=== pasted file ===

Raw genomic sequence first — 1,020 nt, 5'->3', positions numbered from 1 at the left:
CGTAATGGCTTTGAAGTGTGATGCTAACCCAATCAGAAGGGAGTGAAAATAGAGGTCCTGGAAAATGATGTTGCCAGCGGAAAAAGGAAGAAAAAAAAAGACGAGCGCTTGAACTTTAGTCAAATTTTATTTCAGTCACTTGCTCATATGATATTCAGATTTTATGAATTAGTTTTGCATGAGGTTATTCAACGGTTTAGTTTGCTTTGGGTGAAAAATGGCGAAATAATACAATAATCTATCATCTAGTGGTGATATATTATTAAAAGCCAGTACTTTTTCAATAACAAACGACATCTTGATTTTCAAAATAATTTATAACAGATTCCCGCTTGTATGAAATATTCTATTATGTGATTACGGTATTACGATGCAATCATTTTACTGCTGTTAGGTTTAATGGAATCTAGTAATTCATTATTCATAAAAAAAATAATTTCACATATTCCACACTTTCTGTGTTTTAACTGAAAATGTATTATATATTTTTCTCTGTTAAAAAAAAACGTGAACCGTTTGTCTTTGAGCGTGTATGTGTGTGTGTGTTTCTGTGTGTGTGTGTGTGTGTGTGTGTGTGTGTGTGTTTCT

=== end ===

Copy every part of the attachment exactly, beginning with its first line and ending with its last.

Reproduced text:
Raw genomic sequence first — 1,020 nt, 5'->3', positions numbered from 1 at the left:
CGTAATGGCTTTGAAGTGTGATGCTAACCCAATCAGAAGGGAGTGAAAATAGAGGTCCTGGAAAATGATGTTGCCAGCGGAAAAAGGAAGAAAAAAAAAGACGAGCGCTTGAACTTTAGTCAAATTTTATTTCAGTCACTTGCTCATATGATATTCAGATTTTATGAATTAGTTTTGCATGAGGTTATTCAACGGTTTAGTTTGCTTTGGGTGAAAAATGGCGAAATAATACAATAATCTATCATCTAGTGGTGATATATTATTAAAAGCCAGTACTTTTTCAATAACAAACGACATCTTGATTTTCAAAATAATTTATAACAGATTCCCGCTTGTATGAAATATTCTATTATGTGATTACGGTATTACGATGCAATCATTTTACTGCTGTTAGGTTTAATGGAATCTAGTAATTCATTATTCATAAAAAAAATAATTTCACATATTCCACACTTTCTGTGTTTTAACTGAAAATGTATTATATATTTTTCTCTGTTAAAAAAAAACGTGAACCGTTTGTCTTTGAGCGTGTATGTGTGTGTGTGTTTCTGTGTGTGTGTGTGTGTGTGTGTGTGTGTGTGTGTTTCT